Tuesday, 2 March 2010

10 Ways to Make Your Work Exceptional

1. Page one needs to have something extra, something that will make the reader want to read on. It could be a plot hook or an intriguing premise, an appealing setting or fabulous writing. Whatever it is, make sure it's there.

2. And you need the same on page 2, 3, 4, 5....I see a fair amount of student work that is perfectly fine, just doesn't have that extra pzazz. Look for opportunities where you could add it. It may sound OTT but I go through my mss with a highlighter pen marking bits (phrases, metaphors, nifty dialogue, cunning transitions, description etc) I think add something extra. My minimum is 5 per page.

3. I also see a lot of student work that lacks edge or tension. Don't let things come easily to your characters, make them work for it. And don't let things come easily to the readers either. Only give readers information at the very last moment they need it. Keep 'em guessing, keep 'em waiting.

4. Characters without flaws are dull. Characters who complain are tedious. Characters who are nice are zzzzzzz.

5. All stories have been done before, it's how you write them that counts. Above all, keep them moving forwards, don't let them sag especially round the middle.

6. Pace. It's the contrast that makes it interesting. All fast pace is as dull as motorway driving especially compared with driving at 30mph on a housing estate with lots of free range children. Go fast, go slow, go fast again. Don't let the reader ever feel secure with your pacing.

You're probably bored with this one, but make sure your work is 100% mistake free. Check all spellings, grammar, sentence structure esp if you've done a lot of editing.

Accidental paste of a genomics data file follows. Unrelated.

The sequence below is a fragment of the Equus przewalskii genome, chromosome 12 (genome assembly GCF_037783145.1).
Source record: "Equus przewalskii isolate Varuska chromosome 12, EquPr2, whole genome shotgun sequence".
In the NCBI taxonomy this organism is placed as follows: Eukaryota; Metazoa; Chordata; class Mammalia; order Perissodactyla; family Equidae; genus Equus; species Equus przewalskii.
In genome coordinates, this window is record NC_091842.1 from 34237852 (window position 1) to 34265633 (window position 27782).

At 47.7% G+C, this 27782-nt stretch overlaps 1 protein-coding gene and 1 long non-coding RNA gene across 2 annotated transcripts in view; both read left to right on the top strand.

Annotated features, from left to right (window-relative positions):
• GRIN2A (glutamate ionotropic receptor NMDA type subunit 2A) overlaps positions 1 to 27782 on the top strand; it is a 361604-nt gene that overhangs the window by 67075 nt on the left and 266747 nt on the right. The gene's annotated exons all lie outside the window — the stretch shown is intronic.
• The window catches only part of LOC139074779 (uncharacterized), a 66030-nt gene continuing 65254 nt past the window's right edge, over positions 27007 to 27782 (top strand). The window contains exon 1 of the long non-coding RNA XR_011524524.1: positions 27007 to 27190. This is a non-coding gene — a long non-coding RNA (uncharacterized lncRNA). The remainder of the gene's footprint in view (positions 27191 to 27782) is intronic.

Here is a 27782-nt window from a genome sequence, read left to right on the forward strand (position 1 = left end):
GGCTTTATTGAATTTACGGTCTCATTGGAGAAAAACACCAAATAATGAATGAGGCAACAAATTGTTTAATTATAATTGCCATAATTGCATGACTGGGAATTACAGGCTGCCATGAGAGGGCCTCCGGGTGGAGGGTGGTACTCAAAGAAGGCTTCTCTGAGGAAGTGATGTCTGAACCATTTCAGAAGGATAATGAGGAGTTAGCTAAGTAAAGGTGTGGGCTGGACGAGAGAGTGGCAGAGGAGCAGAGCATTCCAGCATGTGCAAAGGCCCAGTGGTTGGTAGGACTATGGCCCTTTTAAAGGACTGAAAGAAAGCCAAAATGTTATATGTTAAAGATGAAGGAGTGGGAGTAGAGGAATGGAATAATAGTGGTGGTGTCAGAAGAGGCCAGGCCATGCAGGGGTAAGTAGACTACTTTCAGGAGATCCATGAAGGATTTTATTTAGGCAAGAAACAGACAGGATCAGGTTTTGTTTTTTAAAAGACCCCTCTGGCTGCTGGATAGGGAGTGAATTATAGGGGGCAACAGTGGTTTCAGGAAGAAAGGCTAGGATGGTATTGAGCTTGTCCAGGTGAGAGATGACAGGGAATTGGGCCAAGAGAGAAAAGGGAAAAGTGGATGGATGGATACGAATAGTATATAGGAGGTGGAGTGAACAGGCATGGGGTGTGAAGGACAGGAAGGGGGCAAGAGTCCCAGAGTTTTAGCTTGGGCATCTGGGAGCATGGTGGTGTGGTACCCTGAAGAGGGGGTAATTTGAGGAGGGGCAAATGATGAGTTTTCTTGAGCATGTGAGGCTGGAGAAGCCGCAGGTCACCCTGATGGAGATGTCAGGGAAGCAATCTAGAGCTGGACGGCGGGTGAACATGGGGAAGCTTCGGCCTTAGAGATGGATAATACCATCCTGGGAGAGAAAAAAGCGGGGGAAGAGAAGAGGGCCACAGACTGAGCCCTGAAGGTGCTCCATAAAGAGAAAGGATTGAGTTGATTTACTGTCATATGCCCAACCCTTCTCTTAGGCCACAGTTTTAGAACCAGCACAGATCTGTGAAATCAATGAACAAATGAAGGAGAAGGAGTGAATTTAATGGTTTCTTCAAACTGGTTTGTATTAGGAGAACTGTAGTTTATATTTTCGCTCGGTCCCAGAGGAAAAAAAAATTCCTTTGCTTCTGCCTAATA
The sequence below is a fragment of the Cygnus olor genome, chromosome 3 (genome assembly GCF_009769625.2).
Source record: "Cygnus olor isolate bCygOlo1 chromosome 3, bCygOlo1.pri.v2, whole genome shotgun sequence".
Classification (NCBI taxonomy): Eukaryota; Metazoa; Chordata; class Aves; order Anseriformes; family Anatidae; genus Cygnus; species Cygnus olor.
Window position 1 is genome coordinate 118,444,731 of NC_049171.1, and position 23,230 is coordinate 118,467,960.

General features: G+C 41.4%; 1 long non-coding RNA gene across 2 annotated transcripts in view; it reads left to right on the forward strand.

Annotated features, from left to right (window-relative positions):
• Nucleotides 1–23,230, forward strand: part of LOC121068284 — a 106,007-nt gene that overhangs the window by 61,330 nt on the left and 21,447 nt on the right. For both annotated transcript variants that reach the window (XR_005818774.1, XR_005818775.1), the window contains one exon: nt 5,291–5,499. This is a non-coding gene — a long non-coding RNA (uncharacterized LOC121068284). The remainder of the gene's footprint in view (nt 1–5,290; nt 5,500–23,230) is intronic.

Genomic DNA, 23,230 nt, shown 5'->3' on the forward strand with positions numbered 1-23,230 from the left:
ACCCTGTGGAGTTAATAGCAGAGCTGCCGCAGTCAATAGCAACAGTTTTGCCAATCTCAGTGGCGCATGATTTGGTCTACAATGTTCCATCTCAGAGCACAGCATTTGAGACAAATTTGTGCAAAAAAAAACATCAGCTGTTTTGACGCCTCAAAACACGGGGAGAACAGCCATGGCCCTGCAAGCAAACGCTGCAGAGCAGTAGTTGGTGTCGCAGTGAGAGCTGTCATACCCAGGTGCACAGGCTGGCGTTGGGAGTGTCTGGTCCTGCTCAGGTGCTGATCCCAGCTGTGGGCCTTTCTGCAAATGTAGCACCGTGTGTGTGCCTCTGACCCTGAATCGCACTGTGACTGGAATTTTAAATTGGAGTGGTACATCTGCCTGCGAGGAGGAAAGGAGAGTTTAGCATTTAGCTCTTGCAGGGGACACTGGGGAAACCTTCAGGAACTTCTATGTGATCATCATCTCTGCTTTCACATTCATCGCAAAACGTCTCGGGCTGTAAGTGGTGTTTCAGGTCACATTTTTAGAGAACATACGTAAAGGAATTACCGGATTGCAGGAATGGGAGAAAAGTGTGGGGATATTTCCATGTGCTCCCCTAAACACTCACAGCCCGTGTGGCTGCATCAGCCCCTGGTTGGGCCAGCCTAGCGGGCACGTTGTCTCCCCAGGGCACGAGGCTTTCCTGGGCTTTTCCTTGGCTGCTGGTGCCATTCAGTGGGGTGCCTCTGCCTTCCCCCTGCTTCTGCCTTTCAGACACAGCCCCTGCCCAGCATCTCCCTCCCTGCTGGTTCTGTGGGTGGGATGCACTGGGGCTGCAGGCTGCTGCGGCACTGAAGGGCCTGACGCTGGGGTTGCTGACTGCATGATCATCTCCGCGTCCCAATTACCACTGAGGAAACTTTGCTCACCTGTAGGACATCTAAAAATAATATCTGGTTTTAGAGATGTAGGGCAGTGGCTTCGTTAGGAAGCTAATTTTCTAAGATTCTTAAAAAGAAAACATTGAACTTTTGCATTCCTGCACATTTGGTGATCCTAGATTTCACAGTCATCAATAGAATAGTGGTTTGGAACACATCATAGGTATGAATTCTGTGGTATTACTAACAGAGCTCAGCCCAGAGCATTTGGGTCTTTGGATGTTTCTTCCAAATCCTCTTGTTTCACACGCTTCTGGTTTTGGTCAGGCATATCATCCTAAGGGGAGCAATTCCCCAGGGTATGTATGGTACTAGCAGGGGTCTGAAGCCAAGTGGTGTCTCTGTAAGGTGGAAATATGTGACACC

8. Also boring but essential, make sure the presentation is perfect.

9. Story, story, story. Beautiful writing is lovely to read, but without story telling it gets dull very quickly. What's going to happen next? How is this going to be resolved?

10. Confidence. This is a hard one to define, but it's the quality that makes you utterly believe that the author is in charge and knows exactly what's happening, how it's going to turn out. As a reader you happily let go and hand it over to the story teller to take you on a magical experience. I think confidence comes from re-writing and re-writing. If you don't believe, how can you expect anyone else to?


Lizzie said...

Thanks for this post (and yesterdays), Sarah.

When I get home I shall print out chapter one and steal your highlighter idea – it'll be an interesting exercise to see whether I do have bits that add something extra.

Have you done a post on the dreaded synopsis?

Sarah Duncan said...

It can be a worrying exercise when you find there's nothing worth highlighting on the page - but Hurrah! you can then fix it.

I did 3 posts on the dreaded synopsis at the end of November called Torture for Writers part I, II & III. Good luck, and hope your pain threshold is high...

Debs said...

Thanks for these useful points, Sarah.

Sarah Duncan said...

You're welcome Debs